Proposed NIS Bill to reverse freedom gains
Last updated on 18 Aug 2012 00:00
Constitutional lawyer Haron Olando of Olando, Udoto & Okello Advocates describes the definition as vague and a potential tool of repression. He argues the Bill is an extreme form of censorship as it prohibits unauthorised access and retention of information by any person who is not a member of the NIS. “Given the vital role played by media in Kenya, this amounts to gagging the media,” Olando says.
Civil society and human rights campaigners say the State is seeking to revoke basic rights through the backdoor. According to Article 35 of the Constitution: “Every citizen has the right of access to: information held by the State; and information held by another person and required for the exercise or protection of any right or fundamental freedom.”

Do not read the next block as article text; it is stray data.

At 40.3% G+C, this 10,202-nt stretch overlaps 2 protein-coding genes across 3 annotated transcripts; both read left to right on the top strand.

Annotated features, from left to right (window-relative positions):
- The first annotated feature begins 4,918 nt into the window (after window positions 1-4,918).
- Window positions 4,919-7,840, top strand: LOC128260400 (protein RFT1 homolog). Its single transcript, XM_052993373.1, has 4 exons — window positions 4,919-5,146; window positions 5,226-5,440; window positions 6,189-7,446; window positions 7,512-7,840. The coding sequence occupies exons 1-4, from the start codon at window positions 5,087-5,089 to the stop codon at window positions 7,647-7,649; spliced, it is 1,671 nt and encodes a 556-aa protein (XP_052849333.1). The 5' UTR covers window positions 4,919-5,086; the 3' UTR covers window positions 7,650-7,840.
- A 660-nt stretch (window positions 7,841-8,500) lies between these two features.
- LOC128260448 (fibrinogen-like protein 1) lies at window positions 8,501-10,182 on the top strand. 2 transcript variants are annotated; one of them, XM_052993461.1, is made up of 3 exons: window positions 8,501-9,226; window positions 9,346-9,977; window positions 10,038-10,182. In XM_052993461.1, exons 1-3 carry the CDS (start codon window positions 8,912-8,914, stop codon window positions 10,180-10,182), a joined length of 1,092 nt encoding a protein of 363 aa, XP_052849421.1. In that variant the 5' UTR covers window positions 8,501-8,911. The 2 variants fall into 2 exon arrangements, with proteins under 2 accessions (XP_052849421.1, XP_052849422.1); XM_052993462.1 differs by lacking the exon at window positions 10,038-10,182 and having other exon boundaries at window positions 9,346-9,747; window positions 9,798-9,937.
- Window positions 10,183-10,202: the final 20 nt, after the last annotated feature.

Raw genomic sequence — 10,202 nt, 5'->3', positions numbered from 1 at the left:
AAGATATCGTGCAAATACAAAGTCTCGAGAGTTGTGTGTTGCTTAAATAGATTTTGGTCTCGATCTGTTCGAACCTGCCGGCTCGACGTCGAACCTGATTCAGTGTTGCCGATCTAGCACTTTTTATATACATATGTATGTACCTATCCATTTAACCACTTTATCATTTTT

It further says: “The State shall publish and publicise any important information affecting the nation.”
In the National Intelligence Bill, classified information can only be obtained with the authority of the Director General of the NIS or the relevant Cabinet Secretary (minister). Information gained without their authority must be destroyed. Failing to do so is an offence that attracts a three-year imprisonment on conviction.
Harun Ndubi says provisions on classified information will be a drawback to media, political and academic freedoms, as well as legal practice.
“The Bill is fraught with ambiguities,” he says. “For instance, who decides that information is a security risk? Ordinary people do not have the expertise to tell classified from non-classified information.”